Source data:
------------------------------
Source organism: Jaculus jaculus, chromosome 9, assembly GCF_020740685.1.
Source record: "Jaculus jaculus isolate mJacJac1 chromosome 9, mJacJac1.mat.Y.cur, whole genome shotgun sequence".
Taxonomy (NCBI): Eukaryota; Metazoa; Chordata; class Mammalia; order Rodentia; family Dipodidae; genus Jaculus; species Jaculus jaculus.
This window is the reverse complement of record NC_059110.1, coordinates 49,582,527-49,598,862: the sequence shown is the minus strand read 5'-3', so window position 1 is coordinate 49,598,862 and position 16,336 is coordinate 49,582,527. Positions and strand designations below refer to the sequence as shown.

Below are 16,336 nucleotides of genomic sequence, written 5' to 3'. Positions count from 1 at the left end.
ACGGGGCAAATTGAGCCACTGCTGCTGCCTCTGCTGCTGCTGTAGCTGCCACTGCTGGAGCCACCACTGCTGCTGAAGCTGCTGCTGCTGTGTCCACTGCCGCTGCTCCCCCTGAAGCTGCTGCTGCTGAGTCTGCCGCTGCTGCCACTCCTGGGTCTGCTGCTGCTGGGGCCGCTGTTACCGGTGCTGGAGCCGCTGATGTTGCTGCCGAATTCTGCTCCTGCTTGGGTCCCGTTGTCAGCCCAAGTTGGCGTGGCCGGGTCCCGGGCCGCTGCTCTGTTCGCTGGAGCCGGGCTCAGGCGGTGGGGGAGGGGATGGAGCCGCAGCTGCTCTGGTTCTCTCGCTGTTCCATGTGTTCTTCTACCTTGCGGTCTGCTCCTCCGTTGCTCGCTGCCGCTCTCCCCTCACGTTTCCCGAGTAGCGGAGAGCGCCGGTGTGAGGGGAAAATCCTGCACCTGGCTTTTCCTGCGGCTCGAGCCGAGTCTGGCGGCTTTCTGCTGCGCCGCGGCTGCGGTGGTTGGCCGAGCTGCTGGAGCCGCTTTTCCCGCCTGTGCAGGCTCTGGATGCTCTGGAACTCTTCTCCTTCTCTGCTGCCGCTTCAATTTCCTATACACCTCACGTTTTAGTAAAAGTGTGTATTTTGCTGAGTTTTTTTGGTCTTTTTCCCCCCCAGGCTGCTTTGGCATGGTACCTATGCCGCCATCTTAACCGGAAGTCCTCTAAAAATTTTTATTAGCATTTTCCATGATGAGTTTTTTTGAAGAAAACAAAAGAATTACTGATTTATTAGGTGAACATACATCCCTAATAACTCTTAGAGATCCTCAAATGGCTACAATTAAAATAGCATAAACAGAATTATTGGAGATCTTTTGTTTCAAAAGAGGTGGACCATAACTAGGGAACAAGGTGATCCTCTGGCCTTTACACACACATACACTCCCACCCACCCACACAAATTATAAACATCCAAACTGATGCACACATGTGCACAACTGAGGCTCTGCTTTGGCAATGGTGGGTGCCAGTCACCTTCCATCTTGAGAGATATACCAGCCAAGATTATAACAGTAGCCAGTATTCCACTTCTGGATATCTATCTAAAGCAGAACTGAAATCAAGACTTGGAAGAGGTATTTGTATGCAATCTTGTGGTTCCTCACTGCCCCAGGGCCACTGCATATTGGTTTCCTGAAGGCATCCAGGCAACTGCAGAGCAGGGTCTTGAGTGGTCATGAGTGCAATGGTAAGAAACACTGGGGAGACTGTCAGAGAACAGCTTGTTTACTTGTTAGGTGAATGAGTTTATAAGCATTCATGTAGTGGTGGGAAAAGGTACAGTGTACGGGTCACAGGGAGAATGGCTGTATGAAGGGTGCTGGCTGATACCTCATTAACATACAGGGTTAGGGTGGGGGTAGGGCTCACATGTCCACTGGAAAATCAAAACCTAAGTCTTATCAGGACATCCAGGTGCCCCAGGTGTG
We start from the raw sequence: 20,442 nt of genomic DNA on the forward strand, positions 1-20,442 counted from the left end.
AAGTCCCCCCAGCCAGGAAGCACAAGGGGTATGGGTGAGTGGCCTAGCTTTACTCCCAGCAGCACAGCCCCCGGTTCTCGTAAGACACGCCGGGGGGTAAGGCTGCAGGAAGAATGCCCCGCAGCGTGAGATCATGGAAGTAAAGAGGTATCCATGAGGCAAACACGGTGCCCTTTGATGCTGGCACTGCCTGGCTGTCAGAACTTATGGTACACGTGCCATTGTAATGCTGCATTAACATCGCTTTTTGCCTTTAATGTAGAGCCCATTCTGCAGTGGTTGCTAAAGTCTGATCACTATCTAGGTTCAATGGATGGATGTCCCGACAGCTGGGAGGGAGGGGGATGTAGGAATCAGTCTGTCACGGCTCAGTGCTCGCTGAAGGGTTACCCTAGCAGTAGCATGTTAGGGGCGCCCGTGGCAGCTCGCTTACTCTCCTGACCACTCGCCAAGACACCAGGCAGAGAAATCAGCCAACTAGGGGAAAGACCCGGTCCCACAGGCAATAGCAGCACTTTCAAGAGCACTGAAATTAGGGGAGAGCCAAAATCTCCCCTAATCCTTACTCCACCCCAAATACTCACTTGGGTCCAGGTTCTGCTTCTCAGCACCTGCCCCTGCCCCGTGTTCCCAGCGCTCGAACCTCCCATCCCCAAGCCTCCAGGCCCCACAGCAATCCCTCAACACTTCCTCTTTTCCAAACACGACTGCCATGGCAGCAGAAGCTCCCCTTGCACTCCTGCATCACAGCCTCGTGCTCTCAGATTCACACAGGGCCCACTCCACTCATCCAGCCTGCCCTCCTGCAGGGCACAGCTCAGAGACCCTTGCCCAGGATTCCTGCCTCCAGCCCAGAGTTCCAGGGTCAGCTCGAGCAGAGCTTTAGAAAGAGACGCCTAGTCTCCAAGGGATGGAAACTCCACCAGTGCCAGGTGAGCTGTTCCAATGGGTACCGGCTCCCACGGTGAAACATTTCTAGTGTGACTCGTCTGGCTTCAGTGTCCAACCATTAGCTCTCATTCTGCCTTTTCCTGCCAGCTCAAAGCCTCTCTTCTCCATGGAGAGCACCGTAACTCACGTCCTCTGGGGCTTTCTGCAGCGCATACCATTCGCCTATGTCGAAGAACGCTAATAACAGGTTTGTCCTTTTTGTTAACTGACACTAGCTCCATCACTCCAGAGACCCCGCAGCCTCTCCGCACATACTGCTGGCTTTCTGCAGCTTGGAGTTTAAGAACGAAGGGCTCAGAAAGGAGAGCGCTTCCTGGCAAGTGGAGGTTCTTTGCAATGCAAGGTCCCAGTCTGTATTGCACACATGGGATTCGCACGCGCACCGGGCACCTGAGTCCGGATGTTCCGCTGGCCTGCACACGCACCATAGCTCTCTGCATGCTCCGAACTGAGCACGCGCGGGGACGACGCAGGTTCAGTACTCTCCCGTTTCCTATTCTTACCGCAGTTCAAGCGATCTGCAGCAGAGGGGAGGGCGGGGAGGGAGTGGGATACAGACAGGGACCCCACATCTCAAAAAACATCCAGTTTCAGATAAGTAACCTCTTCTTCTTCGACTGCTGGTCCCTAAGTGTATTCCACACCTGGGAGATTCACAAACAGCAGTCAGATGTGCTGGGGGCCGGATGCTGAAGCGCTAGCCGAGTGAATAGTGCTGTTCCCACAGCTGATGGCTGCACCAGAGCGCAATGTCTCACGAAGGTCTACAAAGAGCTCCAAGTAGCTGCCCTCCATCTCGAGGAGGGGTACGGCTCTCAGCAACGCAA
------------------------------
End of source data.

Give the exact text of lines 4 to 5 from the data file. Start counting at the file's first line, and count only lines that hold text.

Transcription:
This window is the reverse complement of record NC_059110.1, coordinates 49,582,527-49,598,862: the sequence shown is the minus strand read 5'-3', so window position 1 is coordinate 49,598,862 and position 16,336 is coordinate 49,582,527. Positions and strand designations below refer to the sequence as shown.

Below are 16,336 nucleotides of genomic sequence, written 5' to 3'. Positions count from 1 at the left end.